We live in a far different time than the Coolidge Presidency. At that time, federal government spending, as a percent of GDP, was smaller than that of the combined forty-eight states. Today the budget of the federal government is roughly two thirds larger than that of all fifty states.. State’s rights were considered far more sacrosanct ninety years ago than today. Federally supported social safety nets did not exist. They were assumed to be the responsibility of states, local government, community organizations and well-off individuals. While the United States was the world’s largest economy by the mid 1920s, she did not have the responsibility for global security she bears today.
There are also cultural differences between then and now, some of which could and should be regained – for example, attitudes toward personal responsibility and debt. President Coolidge was accused of meanness when he stood firm on principle in refusing federal dollars for the victims of floods in Mississippi and Vermont in 1927; it cost him dearly, especially as so many of his Vermont neighbors had been terribly impacted. But how could he help those in his home state when he had not helped those in the South? He believed strongly in the principle of state’s rights, that the responsibility lay with the state, even when a disaster had national consequences. Was he wrong? Perhaps. But he was parsimonious by nature, and he was fully cognizant that government’s money belonged to the people, not the politicians. He was a steward, not a saviour. He saw himself as President, not an autocrat, and was fully aware that the word president derives from the Latin praesideo, which means to guard or protect. It was an attitude toward the Office that, unfortunately, has gone out of fashion. Today our Presidents are far more imperial in attitude and action, surrounded as they are by yes-men and women. And Mr. Obama is certainly the most imperious we have had since Nixon.
As Mr. Coolidge, Andrew Mellon and budget director Herbert Lord worked to reduce the debt incurred during World War I, they were aware of the effects cuts would have on the lives of people – for example, the effect of not granting bonuses to World War I veterans. He viewed such promises as a slippery slope. One can contrast his concern with the exaggerated fears expressed by Mr. Obama as to the consequences of sequestration. Even with implementing half of the $85 billion in forced cuts, 2013’s budget will exceed 2012’s. As Senator Coburn noted in a pointed op-ed in Friday’s Wall Street Journal, there are literally thousands of programs that could be cut, without denying 5th graders a tour of the “people’s White House,” or causing millions to spend an extra hour going through security at the nation’s airports. Had he been more like Mr. Coolidge, Mr. Obama would first have admitted ownership of the sequester and, second, would have explained it was the unfortunate consequence of a failure on the part of both Parties to come together, but that he, as President, would ensure that it would have as little effect as possible. Instead he has emphasized its harshness.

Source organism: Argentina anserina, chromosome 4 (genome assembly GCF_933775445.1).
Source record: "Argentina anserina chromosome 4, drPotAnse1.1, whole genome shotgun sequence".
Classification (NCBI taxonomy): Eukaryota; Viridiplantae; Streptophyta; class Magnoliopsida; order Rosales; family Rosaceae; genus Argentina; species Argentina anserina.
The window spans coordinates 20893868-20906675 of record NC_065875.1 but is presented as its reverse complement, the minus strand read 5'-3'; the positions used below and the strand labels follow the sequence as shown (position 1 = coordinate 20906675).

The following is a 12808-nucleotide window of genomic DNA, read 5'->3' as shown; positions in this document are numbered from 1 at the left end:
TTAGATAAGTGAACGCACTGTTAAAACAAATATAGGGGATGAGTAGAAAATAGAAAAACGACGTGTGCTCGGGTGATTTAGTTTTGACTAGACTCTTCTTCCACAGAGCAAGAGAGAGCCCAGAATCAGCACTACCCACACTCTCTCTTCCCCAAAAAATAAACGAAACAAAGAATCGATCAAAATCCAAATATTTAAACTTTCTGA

What threatens the United States more than anything else is not al Qaeda, or a nuclear armed Iran or North Korea. It is the enemy within. It is debt. It might even be said that the problem we face has origins in the inherent decency of Americans – to improve life for those around us, particularly the sick, elderly and impoverished – though I suspect that it also emerged from a darker sense of political opportunism. Similarly, unions risk bankrupting states and municipalities with unrealistic demands. It is these promises, written on the backs of our grandchildren, that threaten to undo us.
Without significant change, we have no way of honoring past and present commitments to those in need. Social Security and Medicare and Medicaid consumed 45% of the 2012 budget. Interest expense was another 6%. Discretionary spending was a mere 17%. Given an aging population, with 10,000 baby boomers retiring every day, Social Security and Medicare will continue to expand as a percentage. Persistent deficits and normalized interest rates could easily result in interest expense doubling. We cannot walk away from our obligations, but we need to make adjustments – raising the age of retirement, means-testing, etc. And government workers, whether elected, appointed or just hired, must be made fully aware that they serve as servants to the people, and that the dollars they spend are only available because of the hard work of those in the private sector.
I don’t pretend to have answers, other than to say that the sooner we admit the creek we are up, the better. There is an urge to play ostrich. My mother-in-law used to quote from an old poem by Elizabeth Allen, Rock me to Sleep: “Backward, turn backward, O time in your flight. Make me a child again, just for tonight.” Troubles often make us wish to return to the womb; unfortunately that is impossible. But what is possible is a re-reading of Coolidge and the application of the common sense solutions he advocated to the problems we face today. Mr. Obama, take heed.